In March employers in the United States recorded the lowest worker hiring level in over a year, with a net gain of only 126,000 jobs.
The report released on Friday by the Department of Labor also indicates that the unemployment rate continued at 5.5%. Among the major ethnic groups, the behavior was equally checkered.
Unemployment among Asians fell by eight tenths to stand at 3.2%. African Americans’ rose from 10.4% to 10.1%, while Hispanics grew by two tenths to settle at 6.8%. The unemployment rate among whites remained unchanged at 4.7%.
In addition, the Department of Labor revised the job creation report for the first two months of the year and reduced it by a total of 69,000 jobs compared to previously published figures.
In January 2015, the US added 264,000 jobs instead of the 295,000 previously announced, and in February the actual job creation was 201,000 instead of 239,000.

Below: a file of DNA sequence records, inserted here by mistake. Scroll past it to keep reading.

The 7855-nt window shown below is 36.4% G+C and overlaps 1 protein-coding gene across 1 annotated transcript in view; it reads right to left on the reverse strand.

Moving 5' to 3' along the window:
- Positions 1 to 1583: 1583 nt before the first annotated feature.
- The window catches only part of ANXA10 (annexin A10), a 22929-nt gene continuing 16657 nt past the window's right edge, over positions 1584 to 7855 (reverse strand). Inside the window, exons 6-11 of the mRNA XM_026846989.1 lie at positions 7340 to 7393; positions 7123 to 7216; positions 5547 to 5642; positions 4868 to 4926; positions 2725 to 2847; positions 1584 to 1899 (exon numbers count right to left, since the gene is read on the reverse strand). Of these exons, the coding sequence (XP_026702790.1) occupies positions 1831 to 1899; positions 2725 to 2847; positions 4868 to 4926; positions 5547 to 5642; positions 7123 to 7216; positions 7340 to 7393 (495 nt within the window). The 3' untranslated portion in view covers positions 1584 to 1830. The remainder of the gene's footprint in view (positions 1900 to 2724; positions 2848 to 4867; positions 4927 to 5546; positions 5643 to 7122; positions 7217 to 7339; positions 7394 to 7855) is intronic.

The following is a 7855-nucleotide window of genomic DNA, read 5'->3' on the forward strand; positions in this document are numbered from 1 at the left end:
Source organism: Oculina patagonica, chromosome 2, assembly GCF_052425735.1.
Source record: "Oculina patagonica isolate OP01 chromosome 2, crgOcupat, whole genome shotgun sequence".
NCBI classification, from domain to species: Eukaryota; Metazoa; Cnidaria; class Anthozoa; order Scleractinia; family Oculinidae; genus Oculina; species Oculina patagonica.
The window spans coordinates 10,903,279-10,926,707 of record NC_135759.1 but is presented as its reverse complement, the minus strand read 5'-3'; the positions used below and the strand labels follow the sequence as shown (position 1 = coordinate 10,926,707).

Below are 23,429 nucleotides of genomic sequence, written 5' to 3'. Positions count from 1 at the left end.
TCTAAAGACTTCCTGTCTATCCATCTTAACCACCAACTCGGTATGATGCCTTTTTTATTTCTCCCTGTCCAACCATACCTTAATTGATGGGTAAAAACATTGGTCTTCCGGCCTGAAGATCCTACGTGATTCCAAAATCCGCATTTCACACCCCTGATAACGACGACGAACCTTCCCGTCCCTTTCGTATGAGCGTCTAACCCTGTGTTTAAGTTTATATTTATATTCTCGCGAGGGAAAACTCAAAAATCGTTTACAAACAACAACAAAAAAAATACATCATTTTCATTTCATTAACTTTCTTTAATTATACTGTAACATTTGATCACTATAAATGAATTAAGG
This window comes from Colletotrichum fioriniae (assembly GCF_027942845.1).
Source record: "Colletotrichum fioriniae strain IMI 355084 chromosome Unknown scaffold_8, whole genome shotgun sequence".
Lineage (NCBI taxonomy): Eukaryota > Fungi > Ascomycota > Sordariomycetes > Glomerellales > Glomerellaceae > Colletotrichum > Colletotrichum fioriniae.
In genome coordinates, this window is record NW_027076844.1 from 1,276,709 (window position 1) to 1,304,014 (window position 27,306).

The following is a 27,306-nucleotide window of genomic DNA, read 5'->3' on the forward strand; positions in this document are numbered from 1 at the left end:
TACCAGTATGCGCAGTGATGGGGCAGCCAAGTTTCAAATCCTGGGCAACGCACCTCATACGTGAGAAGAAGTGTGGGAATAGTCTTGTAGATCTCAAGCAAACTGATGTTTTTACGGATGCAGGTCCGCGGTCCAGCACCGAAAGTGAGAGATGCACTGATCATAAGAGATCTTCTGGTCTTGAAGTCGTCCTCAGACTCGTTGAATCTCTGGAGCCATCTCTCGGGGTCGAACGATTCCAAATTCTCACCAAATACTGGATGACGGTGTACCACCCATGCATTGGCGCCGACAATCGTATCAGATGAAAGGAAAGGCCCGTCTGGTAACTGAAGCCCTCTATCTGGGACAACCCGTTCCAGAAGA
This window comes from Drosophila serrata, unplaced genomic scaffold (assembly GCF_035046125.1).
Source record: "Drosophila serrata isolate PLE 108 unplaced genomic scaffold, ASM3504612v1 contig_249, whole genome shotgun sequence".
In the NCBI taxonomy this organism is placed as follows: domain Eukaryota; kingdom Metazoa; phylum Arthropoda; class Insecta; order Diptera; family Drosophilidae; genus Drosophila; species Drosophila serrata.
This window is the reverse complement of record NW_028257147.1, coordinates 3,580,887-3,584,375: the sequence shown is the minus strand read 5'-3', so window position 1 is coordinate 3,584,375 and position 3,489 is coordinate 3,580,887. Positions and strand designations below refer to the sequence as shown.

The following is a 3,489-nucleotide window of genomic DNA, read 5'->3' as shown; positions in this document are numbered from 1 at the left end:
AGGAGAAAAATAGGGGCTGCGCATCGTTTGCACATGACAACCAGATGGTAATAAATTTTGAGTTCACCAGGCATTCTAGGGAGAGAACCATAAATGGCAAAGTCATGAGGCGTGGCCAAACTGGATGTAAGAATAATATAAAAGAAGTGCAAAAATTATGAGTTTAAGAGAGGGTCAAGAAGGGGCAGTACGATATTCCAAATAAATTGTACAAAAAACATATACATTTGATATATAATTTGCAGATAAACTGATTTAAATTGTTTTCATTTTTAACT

By March the creation of new jobs was about half the 250,000 that economists estimated.
While recruitment increased in businesses and restaurants services, it declined in the areas of mining, including the oil industry that has been affected by the declining oil prices. Some analysts say an unusually cold winter negatively affected recruitment.
The data shows that the number of unemployed in the United States suffered little change reaching 8.6 million people.
Meanwhile the White House believes the March report reflects a steady job growth despite recent trends. “The rate of unemployment remained stable, broad measures of unemployment fell and wages continued to rise,” they stated, which also adds that several factors including the weather and the slowdown in the global economy have affected the economic data from the first four months of the year.